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Atrial fibrillation-related stroke in women: Evidence and inequalities in epidemiology, mechanisms, clinical presentation, and management

Kostopoulou A1,2Zeljko HM3,4Bogossian H5Ciudin R6,7Costa F8Heijman J2Kochhaeuser S9Manola S10Scherr D2,11Sohal M12Wakili R13Wolf M14Irfan G15on the behalf of the DAS-CAM participants-2017-2018.

Clin Cardiol. 2019 Nov 6. doi: 10.1002/clc.23284. [Epub ahead of print]




Atrial fibrillation (AF) is the most common clinical arrhythmia and one of the major causes of stroke, heart failure, sudden death, and cardiovascular morbidity. Despite substantial advances in (interventional) rhythm control treatment during the last decade, anticoagulation for stroke prevention remains a major component of AF treatment.


There are important sex-specific differences in AF-related stroke, resulting from sex-specific mechanisms and therapeutic differences.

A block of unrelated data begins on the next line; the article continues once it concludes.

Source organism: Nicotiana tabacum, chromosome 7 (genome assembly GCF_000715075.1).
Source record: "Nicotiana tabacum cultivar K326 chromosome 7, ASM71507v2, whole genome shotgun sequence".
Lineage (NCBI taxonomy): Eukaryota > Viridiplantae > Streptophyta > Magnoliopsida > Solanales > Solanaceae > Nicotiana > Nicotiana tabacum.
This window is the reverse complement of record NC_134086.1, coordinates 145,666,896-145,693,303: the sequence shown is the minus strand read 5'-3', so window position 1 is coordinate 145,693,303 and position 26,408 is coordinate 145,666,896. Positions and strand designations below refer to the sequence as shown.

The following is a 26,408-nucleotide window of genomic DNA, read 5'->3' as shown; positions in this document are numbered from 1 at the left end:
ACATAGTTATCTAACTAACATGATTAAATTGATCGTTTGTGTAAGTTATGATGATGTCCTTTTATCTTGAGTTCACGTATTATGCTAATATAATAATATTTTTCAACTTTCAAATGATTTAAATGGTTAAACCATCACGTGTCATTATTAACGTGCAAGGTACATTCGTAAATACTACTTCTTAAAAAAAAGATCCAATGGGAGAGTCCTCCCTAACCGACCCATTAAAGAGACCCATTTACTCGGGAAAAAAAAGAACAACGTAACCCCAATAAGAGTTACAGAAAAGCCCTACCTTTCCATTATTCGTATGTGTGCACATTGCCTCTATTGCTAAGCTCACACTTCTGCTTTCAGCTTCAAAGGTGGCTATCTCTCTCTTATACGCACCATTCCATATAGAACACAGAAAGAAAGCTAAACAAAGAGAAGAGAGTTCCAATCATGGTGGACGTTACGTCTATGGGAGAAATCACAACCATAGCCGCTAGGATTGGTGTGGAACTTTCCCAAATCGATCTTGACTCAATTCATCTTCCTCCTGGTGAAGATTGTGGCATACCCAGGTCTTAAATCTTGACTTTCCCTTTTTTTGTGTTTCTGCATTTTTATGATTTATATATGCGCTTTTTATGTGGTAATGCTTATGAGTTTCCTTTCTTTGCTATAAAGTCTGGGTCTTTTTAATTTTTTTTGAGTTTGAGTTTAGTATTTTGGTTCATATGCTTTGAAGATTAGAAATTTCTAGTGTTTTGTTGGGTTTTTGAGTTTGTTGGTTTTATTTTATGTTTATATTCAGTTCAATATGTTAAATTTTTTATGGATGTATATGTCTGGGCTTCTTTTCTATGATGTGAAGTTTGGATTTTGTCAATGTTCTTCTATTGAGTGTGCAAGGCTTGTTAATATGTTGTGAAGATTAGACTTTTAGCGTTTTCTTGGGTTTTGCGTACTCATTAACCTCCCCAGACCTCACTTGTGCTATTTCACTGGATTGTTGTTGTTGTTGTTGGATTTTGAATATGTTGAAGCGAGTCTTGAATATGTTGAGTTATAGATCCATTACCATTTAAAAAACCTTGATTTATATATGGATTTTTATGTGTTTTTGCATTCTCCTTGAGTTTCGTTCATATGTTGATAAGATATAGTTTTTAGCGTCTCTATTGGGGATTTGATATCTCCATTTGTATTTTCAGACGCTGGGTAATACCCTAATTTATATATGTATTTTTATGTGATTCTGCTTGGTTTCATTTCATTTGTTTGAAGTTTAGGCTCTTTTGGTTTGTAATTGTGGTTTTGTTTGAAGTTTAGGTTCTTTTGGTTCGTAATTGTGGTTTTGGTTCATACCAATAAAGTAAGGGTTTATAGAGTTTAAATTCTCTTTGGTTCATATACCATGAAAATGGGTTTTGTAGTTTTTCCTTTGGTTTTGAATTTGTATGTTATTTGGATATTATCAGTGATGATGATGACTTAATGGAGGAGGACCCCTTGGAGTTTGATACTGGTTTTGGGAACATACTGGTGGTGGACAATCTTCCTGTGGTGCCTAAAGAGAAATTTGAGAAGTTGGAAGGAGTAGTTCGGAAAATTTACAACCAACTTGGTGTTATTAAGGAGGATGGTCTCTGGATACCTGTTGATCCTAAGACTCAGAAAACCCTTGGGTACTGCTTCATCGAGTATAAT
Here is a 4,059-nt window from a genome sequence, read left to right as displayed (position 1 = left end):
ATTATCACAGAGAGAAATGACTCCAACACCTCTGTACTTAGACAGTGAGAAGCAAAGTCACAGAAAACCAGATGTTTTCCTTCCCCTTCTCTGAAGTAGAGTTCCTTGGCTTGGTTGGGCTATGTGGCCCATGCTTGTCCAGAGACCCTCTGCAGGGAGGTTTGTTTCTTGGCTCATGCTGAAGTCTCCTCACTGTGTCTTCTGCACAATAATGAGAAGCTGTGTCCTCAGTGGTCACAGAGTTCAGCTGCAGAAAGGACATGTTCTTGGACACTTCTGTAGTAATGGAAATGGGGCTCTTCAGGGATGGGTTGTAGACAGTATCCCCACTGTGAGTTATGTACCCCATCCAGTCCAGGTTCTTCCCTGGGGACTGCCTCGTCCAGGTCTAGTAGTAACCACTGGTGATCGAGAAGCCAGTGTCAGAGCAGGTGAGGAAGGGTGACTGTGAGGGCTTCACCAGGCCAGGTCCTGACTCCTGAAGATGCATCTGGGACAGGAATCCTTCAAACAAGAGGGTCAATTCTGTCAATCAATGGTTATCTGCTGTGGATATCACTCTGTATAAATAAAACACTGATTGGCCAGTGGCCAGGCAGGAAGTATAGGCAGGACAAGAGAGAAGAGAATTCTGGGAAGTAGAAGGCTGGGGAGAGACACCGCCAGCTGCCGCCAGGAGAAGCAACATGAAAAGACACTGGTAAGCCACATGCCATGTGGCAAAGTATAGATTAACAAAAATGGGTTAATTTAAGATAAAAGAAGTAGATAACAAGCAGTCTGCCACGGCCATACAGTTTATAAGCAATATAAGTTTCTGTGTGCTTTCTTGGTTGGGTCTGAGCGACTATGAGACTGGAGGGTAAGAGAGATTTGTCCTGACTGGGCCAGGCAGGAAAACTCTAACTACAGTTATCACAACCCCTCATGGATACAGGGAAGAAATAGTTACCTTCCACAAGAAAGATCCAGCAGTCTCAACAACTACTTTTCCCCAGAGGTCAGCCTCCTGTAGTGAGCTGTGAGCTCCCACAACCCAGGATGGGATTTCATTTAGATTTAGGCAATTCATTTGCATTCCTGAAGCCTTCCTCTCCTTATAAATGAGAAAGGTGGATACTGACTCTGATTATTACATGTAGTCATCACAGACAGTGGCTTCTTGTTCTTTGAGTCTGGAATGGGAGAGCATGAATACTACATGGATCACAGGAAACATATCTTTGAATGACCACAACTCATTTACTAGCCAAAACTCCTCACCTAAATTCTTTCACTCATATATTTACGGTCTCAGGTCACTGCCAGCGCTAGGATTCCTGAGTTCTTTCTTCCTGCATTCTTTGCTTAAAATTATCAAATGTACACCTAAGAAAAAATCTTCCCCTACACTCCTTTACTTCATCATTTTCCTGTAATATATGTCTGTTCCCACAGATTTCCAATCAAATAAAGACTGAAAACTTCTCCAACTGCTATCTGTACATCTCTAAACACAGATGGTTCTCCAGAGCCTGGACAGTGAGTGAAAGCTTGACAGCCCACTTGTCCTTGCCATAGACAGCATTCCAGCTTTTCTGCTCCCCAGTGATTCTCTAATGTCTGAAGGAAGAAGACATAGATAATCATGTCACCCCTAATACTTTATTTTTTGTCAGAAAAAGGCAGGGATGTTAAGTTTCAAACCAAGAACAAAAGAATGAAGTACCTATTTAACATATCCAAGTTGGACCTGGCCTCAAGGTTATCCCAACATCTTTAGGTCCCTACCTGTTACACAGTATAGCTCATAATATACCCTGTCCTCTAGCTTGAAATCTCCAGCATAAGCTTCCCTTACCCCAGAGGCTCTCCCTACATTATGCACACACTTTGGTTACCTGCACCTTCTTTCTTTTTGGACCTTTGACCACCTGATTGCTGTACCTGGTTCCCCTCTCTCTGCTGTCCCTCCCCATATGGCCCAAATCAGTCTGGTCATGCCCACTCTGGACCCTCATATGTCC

This review summarizes available data on sex differences in risk assessment and prevention of stroke and highlights current knowledge gaps in AF-related stroke mechanisms, prevention and management that warrant further research.


Increased thrombotic risk in women is multifactorial, involving hormonal changes after menopause, structural, endocrine and lifestyle/social factors and their interactions. It is clear from randomized studies that women benefit from anticoagulant treatment and that their bleeding risk is similar to men. Women should therefore receive equivalent treatment to men, based on the validated criteria for anticoagulation therapy. However, women are not represented equally in the large randomized studies and sex-related information in many fields is lacking.


Female sex is an established risk factor for stroke in AF patients. The evidence for sex-specific differences in stroke risk assessment and stroke prevention is accumulating. However, the underlying biological mechanisms remain incompletely understood and further studies are required in order to decrease AF-related morbidity and mortality.